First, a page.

John Orley Allen Tate was born in Winchester, Kentucky, the third son of John Orley and Eleanor Varnell Tate. His early life foreshadowed the gypsy-like wanderings of his later years; because of his father’s various business interests, the family moved frequently. These moves resulted in Tate’s rather sketchy education. As a teenager, he wrote a few poems, but his real love was music. He studied the violin under excellent teachers at the Cincinnati Conservatory of Music but left when his teachers concluded that, while he had some talent, he had no exceptional gift for music.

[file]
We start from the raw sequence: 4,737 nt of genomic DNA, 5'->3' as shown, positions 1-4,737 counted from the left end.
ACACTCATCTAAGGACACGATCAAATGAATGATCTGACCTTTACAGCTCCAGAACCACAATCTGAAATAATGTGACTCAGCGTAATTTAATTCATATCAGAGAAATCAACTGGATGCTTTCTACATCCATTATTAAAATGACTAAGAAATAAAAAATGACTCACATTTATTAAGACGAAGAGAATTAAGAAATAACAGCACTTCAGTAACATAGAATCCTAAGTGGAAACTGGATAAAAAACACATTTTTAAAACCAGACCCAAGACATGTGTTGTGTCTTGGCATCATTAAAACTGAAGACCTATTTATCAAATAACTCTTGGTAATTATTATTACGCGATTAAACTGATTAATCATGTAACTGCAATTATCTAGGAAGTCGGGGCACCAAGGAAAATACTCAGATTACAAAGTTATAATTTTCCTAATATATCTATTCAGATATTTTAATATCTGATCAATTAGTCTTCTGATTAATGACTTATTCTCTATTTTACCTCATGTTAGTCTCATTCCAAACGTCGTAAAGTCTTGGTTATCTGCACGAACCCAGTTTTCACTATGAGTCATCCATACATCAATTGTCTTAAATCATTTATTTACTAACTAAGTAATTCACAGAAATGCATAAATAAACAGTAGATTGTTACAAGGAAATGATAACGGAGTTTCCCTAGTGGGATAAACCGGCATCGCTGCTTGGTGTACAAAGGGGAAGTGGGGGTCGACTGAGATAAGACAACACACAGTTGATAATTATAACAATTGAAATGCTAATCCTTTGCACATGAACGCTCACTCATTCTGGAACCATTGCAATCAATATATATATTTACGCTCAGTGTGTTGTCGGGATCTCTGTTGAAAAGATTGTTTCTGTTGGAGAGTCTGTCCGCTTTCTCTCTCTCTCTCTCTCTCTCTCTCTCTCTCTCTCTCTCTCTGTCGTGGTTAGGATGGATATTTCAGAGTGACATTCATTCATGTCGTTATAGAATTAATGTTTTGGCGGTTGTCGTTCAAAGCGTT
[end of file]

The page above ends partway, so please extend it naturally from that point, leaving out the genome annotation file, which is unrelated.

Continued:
Tate, his musical ambitions thwarted, was accepted at Vanderbilt University and entered in 1918. He had no particular interest in literature when his college career began. He was, however, strongly influenced by some of his teachers, especially Walter Clyde Curry. The medieval and Renaissance scholar lent him books, encouraged him to write poetry, and introduced him to John Crowe Ransom, with whom he later studied. Under the influence of these two gifted teachers, Tate joined Vanderbilt’s Calumet Club, a literary society whose membership also included Donald Davidson. Davidson invited Tate to participate in a discussion group that evolved into the Fugitives. Tate was an eager participant in this group of teachers and students and contributed many poems to its literary journal, The Fugitive. He graduated from Vanderbilt in 1923 after having taken a year off from his...
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